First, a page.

Summary: Who is Jesus? It's possible to have a high view of Him, but not high enough.
Candidates for public office take polls to gauge their image, how they're perceived by potential voters. Are they viewed as likable, honest, capable? Jesus asked His disciples to share their input as to His public image. What were people saying about Him? He then confronted them with a more pointed, personal question: Who did they think He was? He asked this, not because He needed to know, but to contrast the world's view with the truth, to clarify these misconceptions, and to get His disciples to open up about who they thought He was, and whether they had any doubts.
Out of respect, the disciples tactfully omit what the religious leaders were saying. They accused Jesus of being a rabble-rouser, a law-breaker, and a false prophet. Some even said He was demon-possessed. They all saw Him as a threat to their power, and were outraged at how He challenged and shamed them in public debates (that they initiated).
The public generally saw Jesus as God's spokesman...
▪ Some thought Jesus was a prophet like John the Baptist, because He was heralding the Kingdom of God, the manifestation of God's ruling presence. So they viewed Him as the forerunner of the Messiah, not the Messiah Himself. Even King Herod thought Jesus might be John reincarnated.
▪ Some believed Jesus was another Elijah, because He performed miracles and issued fiery, prophetic warnings.
▪ Others saw Jesus as Jeremiah, the “weeping prophet,” because of His compassion, and according to legend, Jeremiah took the Ark of the Covenant out of the Temple for safe-keeping, to prevent its desecration when Israel was invaded by Babylon. The legend said that Jeremiah would return and restore the Ark just prior to the advent of the Messianic Kingdom.
While these perceptions were positive, they weren't accurate. Superficial views of Jesus lead to superficial lives. Matthew Henry noted: “It is possible to have good thoughts of Jesus, and yet not right ones; a high opinion of Him yet not high enough.” “Jesus does not merely bring his Father’s message; Jesus is the message” (D. A. Carson).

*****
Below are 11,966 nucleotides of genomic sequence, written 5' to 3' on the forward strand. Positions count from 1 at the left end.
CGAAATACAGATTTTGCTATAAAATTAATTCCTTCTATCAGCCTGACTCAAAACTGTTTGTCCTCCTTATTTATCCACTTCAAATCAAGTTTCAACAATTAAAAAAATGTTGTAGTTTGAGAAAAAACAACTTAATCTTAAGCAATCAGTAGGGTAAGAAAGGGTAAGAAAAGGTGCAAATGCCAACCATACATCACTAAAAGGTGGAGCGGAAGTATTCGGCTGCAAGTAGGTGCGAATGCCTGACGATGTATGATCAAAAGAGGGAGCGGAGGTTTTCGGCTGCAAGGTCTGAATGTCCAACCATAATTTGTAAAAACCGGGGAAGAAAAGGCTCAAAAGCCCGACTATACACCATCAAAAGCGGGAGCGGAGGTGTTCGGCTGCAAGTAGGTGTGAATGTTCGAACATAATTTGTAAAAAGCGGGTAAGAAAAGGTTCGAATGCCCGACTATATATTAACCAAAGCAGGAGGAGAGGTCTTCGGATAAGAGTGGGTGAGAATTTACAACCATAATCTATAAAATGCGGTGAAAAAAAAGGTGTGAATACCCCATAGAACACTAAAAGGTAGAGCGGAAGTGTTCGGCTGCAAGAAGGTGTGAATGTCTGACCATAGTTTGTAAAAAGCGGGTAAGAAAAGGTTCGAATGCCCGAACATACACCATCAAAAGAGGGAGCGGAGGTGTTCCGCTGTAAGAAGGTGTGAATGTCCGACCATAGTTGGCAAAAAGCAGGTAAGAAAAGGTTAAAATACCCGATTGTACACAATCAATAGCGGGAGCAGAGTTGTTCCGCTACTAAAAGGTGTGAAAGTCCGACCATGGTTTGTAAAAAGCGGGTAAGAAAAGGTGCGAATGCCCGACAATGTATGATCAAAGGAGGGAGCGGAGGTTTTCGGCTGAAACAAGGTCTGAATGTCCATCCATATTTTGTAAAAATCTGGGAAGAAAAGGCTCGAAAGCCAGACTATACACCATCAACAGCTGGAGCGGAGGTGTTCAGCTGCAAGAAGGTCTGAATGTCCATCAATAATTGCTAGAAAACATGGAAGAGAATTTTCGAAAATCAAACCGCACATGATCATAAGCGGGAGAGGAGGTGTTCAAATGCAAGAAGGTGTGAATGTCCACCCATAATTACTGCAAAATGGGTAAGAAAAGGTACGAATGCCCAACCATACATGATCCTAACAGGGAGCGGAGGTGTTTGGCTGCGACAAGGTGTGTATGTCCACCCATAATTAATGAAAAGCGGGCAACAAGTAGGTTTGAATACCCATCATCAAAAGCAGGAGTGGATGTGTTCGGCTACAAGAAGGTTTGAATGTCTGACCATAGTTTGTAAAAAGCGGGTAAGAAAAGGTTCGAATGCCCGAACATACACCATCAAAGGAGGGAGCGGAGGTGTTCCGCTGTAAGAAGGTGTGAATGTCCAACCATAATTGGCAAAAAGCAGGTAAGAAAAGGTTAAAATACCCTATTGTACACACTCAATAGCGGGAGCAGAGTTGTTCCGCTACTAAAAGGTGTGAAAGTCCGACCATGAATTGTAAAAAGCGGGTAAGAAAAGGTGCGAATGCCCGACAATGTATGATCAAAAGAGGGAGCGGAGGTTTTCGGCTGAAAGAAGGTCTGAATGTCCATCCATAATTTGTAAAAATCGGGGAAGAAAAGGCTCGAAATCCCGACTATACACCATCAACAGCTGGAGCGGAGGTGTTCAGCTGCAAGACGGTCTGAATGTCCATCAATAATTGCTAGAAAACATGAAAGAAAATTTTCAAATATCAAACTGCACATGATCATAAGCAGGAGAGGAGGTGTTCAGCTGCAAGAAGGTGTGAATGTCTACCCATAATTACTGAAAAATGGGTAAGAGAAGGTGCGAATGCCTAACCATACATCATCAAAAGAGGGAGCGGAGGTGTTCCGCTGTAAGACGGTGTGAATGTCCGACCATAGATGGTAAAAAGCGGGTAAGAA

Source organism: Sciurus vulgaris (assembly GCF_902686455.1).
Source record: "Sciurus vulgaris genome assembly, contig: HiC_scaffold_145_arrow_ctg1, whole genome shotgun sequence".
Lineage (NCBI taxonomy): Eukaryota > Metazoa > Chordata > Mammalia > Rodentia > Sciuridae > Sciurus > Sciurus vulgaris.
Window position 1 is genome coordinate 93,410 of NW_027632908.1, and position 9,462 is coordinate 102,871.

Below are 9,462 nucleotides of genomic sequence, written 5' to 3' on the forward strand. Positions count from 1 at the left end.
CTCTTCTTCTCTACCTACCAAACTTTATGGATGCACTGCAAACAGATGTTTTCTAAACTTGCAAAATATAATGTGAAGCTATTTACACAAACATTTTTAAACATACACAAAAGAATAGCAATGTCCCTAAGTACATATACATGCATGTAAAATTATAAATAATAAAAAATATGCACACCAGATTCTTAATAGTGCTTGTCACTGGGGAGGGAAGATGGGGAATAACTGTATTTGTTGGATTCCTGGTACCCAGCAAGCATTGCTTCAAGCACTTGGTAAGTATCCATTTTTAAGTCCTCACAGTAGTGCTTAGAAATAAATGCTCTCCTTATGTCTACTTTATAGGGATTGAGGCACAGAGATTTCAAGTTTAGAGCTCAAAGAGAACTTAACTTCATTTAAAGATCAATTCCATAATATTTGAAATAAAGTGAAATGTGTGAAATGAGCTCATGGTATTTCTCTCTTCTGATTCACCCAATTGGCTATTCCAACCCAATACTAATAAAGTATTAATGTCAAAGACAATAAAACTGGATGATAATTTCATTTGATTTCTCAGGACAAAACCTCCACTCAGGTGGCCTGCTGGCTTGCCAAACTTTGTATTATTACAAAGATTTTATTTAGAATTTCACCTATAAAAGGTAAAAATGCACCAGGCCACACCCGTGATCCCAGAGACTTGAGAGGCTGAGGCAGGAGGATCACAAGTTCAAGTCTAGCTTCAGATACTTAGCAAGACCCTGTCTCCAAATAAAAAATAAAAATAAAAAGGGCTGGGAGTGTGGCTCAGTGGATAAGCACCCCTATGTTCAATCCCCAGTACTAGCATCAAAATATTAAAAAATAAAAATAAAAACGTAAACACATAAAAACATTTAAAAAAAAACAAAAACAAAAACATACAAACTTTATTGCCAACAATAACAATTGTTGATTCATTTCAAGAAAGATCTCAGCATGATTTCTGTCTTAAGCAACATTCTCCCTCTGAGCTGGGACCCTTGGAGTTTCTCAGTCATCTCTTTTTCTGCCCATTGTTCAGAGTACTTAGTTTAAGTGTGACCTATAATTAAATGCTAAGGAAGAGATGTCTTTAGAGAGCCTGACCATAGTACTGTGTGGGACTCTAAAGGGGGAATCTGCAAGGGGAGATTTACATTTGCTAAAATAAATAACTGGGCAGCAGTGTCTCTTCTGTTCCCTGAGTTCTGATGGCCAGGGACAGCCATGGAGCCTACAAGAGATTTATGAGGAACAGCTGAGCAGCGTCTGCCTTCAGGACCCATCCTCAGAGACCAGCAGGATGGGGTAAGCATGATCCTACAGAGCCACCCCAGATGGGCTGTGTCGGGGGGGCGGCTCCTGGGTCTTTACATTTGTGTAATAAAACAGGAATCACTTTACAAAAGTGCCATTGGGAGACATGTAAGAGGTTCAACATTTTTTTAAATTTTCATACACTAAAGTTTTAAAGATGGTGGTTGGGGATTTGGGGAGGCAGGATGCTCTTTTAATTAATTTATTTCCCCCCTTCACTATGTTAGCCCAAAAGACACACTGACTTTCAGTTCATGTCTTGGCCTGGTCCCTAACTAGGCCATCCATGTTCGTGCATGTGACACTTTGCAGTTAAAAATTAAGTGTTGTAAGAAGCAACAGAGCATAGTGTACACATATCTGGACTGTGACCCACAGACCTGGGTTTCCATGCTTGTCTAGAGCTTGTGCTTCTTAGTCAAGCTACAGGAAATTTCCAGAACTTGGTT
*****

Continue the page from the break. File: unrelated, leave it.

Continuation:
What do people today say about Jesus?
▪ That He's a revolutionary—the perspective of Liberation Theology.
▪ That He's a confused prophet—the view of Jesus Christ Superstar, The DaVinci Code, and The Last Temptation of Christ.
▪ That He's a created Archangel—the teaching of the Jehovah's Witnesses.
▪ That He's the brother of Lucifer—the doctrine of the Mormons.
▪ That He's a mystic and holy man—the position of New Age writers.
▪ That He's just a myth, a mere man, though a wise moral teacher—the attitude of skeptics.
Jesus was--and is--much more than people imagine. Tim Keller points out: “Jesus is not merely a good example. If that were all He was to us, His life would crush us with guilt.”
“But what about you?” Jesus asks. And the word “you” is emphatic in the original Greek. Peter alone dares to answer. He is “the mouth of the Apostles” (Chrysostom).
We often criticize Peter for being impulsive, but here he blurts out a profound truth. He proclaims that Jesus is the Christ, the anointed Son of God. In spite of the accusations of the religious leaders, in spite of the overall confusion among the people, Peter got it right! This is the first time that anyone has unambiguously acknowledged Jesus as the Christ. It's been said, “The real question is whether or not Jesus is the Messiah. If He is, then we had better listen to what He says and believe in Him. If He isn’t, then no one should believe in Him” (David Brickner, Jews for Jesus).
Peter makes what is called, “The Great Confession,” a confession of faith. The Greek term translated “Son” speaks of essence. By saying Christ is “the Son of the living God,” the disciples were confessing that Jesus is of the same essence as God. Jesus said He was equal with God in John 14:9, “He who has seen Me has seen the Father.” And in John 10:30 He declared, “I and the Father are one.” He is God-the-Son.
How did Peter perceive this? He heard Jesus' teachings, he witnessed the miracles, yet the Apostle Paul insists: “No one can say that 'Jesus is Lord,' except by the Holy Spirit,” I Corinthians 12:3. Such insight takes spiritual perception. The disciples knew they were experiencing God.
The Holy Spirit continues to reveal the Son to those who hear His teaching in Scripture, for “faith comes by hearing, and hearing by the word of God,” Romans 10:17.
Unlike other occasions, Jesus doesn't correct Peter; He doesn't tell Peter that he's gone too far in his assessment. Jesus not only accepts this divine title, He declares the proclamation a divine revelation and blesses Peter. We too come to faith because God has revealed Himself to us, opening our blind eyes and deaf ears and making His reality known to us in a saving way.